Saturday, February 18, 2012

Director's Spotlight #4.14: Woody Allen's Alice/Shadows and Fog

In the world of film, it is not the actor, nor the screenwriter, nor the producer who makes or breaks the movie. Whatever their contributions, it is ultimately the director who is the sole author of the film. Every month, Director’s Spotlight takes a look at an auteur, shines some light on a few items in the director’s body of work, points out what makes them an artist, and shows why some of their films work and some don’t. February’s director is comedy legend Woody Allen.  Next, 1990’s Alice and 1991’s Shadows and Fog.

Alice Grade: 66 (B)
Throughout his career, Woody Allen often chose to follow-up major steps forward (Manhattan, Hannah and Her Sisters) with a less complicated film (Stardust Memories, Radio Days). Such is the case with 1990’s Alice, Allen’s follow-up to the masterful Crimes and Misdemeanors and the director’s first film for a new decade. A loose remake of Federico Fellini’s Juliet of the Spirits, the film shows Allen giving his then-partner/muse Mia Farrow one final, affectionate role before their ugly split-up in the early-90s. The film is not one of Allen’s more notable releases, but it’s a sweet, affable ride nonetheless.
Alice (Farrow) is the wife of fifteen years to the wealthy businessman Doug (William Hurt). She does not have a job herself, but she occupies her time shopping and spending time with friends. Alice meets and falls for jazz saxophonist Joe (Joe Mantegna), and she’s overcome with Catholic guilt, which manifests itself as back pain. Her friends recommend the unorthodox Dr. Yang (Keye Luke), who puts Alice under hypnosis and learns that her attraction to her husband is only skin-deep. Yang gives Alice several herbs, each of which have strange effects on her: one makes her more confident, and she approaches Joe under its effects. Another turns her invisible, which she uses first to follow Joe, then on a date with Joe, and again when she suspects Doug is having an affair. Another herb still allows her to spend time with the ghost of an ex-lover, Ed (Alec Baldwin). Alice goes on a series of odysseys before finally finding a new direction in her life.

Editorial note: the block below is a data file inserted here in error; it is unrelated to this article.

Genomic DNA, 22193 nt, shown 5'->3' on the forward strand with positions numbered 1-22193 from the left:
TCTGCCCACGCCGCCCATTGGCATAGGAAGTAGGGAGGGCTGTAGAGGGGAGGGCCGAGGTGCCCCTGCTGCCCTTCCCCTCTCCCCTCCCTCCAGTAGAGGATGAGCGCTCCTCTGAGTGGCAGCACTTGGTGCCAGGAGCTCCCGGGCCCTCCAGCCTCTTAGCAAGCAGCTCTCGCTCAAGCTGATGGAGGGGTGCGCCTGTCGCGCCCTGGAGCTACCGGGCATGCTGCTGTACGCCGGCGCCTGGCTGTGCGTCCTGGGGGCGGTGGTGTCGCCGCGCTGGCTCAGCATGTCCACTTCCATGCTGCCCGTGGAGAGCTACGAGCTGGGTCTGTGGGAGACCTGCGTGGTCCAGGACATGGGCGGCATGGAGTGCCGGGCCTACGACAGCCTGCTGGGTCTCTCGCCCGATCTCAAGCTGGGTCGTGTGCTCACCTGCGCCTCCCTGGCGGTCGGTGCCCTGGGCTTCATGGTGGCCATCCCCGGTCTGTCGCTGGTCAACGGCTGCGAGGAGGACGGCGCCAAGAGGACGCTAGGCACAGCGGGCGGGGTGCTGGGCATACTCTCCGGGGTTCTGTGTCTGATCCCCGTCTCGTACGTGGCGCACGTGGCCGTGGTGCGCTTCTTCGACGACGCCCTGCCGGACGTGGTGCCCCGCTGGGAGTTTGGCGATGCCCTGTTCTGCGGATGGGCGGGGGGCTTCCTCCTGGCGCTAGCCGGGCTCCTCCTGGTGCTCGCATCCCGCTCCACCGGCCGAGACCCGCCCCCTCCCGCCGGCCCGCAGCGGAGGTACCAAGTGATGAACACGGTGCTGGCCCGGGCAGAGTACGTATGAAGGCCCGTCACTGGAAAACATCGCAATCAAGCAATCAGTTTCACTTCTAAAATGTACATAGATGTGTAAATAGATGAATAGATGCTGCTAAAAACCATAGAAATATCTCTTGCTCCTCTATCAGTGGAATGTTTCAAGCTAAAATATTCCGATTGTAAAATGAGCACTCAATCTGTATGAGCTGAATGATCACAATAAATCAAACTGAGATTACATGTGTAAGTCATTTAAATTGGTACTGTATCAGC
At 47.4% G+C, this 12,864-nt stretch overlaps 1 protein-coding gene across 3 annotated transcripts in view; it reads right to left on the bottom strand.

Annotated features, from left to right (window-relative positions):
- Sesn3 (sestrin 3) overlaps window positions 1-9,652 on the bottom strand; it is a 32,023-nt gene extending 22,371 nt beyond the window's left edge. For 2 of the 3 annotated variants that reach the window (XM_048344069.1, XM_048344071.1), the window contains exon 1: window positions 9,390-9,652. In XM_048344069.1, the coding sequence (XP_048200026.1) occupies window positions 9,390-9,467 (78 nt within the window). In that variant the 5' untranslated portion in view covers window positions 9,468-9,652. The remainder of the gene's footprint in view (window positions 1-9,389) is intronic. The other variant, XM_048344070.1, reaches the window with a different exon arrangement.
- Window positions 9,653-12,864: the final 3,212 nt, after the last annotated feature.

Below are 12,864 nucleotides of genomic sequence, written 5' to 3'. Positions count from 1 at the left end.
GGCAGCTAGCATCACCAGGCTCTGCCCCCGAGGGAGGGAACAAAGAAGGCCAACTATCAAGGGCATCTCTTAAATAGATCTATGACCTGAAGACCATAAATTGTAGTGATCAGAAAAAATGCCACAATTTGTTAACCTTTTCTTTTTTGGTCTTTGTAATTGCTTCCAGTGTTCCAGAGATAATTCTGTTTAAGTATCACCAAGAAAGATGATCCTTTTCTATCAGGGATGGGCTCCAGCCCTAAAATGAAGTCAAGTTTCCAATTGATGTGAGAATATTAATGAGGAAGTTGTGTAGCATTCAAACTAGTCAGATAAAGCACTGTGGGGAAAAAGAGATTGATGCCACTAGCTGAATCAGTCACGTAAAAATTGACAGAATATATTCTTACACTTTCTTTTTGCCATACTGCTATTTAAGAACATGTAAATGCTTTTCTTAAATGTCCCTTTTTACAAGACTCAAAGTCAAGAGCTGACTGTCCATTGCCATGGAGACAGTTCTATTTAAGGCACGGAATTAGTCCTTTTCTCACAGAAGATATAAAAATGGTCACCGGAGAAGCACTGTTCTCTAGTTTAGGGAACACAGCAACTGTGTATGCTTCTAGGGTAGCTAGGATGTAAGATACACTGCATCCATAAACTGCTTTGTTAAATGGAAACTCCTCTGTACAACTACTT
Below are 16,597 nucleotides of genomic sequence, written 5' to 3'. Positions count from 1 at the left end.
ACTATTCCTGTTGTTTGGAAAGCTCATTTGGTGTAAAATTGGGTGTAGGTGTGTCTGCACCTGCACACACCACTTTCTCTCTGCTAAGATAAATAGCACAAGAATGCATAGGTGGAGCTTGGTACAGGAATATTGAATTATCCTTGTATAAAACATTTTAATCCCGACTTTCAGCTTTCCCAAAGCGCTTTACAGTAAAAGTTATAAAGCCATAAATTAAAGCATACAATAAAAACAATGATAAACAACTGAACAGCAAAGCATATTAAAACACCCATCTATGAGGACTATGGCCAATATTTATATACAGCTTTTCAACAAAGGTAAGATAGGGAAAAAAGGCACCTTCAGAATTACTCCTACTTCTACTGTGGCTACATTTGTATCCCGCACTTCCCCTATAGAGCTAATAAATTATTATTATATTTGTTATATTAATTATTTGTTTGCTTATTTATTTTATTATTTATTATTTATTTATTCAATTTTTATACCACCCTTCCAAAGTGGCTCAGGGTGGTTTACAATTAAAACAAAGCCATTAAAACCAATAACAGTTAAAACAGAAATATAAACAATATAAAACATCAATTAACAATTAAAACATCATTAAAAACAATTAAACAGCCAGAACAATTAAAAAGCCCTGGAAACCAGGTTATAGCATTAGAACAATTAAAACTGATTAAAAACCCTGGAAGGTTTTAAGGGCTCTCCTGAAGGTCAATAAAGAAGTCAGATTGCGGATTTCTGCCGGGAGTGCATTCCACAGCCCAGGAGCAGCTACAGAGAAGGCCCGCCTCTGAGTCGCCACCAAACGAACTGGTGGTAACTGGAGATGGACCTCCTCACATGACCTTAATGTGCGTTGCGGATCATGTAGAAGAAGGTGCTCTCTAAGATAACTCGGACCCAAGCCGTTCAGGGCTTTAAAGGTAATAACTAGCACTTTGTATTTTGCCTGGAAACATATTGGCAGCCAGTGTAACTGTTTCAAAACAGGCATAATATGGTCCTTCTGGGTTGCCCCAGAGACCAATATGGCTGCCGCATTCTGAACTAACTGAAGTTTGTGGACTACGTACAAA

Alice’s plot isn’t particularly original- an unsatisfied housewife realizes her marriage is dull and passionless and finds a more romantic partner. That the romance with Mantegna’s character doesn’t work out isn’t particularly surprising either. The supporting roles- Mantegna, Hurt, Judy Davis as Mantegna’s ex-wife- are all well cast, but none of them are stand-out performances. Even when Allen gets a chance to explore a few of his favorite themes- religion, guilt, the difficulty of relationships- he never cuts particularly deep.